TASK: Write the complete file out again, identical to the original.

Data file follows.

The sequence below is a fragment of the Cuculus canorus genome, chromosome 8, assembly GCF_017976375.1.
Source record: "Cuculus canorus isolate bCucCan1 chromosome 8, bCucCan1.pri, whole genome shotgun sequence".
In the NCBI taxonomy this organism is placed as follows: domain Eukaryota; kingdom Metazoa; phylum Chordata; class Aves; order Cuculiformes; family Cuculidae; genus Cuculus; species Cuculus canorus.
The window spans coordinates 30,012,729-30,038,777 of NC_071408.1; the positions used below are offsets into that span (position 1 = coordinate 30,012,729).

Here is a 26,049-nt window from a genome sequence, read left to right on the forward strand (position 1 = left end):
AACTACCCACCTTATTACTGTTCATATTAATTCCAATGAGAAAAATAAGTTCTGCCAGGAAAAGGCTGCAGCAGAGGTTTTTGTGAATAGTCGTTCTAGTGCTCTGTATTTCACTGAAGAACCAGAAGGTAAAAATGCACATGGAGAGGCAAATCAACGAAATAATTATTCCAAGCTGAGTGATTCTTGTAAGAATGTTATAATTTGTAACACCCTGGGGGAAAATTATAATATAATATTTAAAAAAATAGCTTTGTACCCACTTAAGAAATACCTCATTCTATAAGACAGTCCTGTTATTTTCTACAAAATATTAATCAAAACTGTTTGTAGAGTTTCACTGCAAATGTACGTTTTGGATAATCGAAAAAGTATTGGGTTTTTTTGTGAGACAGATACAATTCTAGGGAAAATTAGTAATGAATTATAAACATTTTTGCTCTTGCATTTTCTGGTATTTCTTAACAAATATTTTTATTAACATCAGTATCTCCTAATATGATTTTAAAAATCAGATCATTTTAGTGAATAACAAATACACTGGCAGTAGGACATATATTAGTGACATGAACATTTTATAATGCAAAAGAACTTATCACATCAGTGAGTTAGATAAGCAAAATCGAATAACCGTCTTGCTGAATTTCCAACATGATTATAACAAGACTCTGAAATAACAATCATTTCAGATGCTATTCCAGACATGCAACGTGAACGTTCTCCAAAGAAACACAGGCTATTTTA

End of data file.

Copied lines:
The sequence below is a fragment of the Cuculus canorus genome, chromosome 8, assembly GCF_017976375.1.
Source record: "Cuculus canorus isolate bCucCan1 chromosome 8, bCucCan1.pri, whole genome shotgun sequence".
In the NCBI taxonomy this organism is placed as follows: domain Eukaryota; kingdom Metazoa; phylum Chordata; class Aves; order Cuculiformes; family Cuculidae; genus Cuculus; species Cuculus canorus.
The window spans coordinates 30,012,729-30,038,777 of NC_071408.1; the positions used below are offsets into that span (position 1 = coordinate 30,012,729).

Here is a 26,049-nt window from a genome sequence, read left to right on the forward strand (position 1 = left end):
AACTACCCACCTTATTACTGTTCATATTAATTCCAATGAGAAAAATAAGTTCTGCCAGGAAAAGGCTGCAGCAGAGGTTTTTGTGAATAGTCGTTCTAGTGCTCTGTATTTCACTGAAGAACCAGAAGGTAAAAATGCACATGGAGAGGCAAATCAACGAAATAATTATTCCAAGCTGAGTGATTCTTGTAAGAATGTTATAATTTGTAACACCCTGGGGGAAAATTATAATATAATATTTAAAAAAATAGCTTTGTACCCACTTAAGAAATACCTCATTCTATAAGACAGTCCTGTTATTTTCTACAAAATATTAATCAAAACTGTTTGTAGAGTTTCACTGCAAATGTACGTTTTGGATAATCGAAAAAGTATTGGGTTTTTTTGTGAGACAGATACAATTCTAGGGAAAATTAGTAATGAATTATAAACATTTTTGCTCTTGCATTTTCTGGTATTTCTTAACAAATATTTTTATTAACATCAGTATCTCCTAATATGATTTTAAAAATCAGATCATTTTAGTGAATAACAAATACACTGGCAGTAGGACATATATTAGTGACATGAACATTTTATAATGCAAAAGAACTTATCACATCAGTGAGTTAGATAAGCAAAATCGAATAACCGTCTTGCTGAATTTCCAACATGATTATAACAAGACTCTGAAATAACAATCATTTCAGATGCTATTCCAGACATGCAACGTGAACGTTCTCCAAAGAAACACAGGCTATTTTA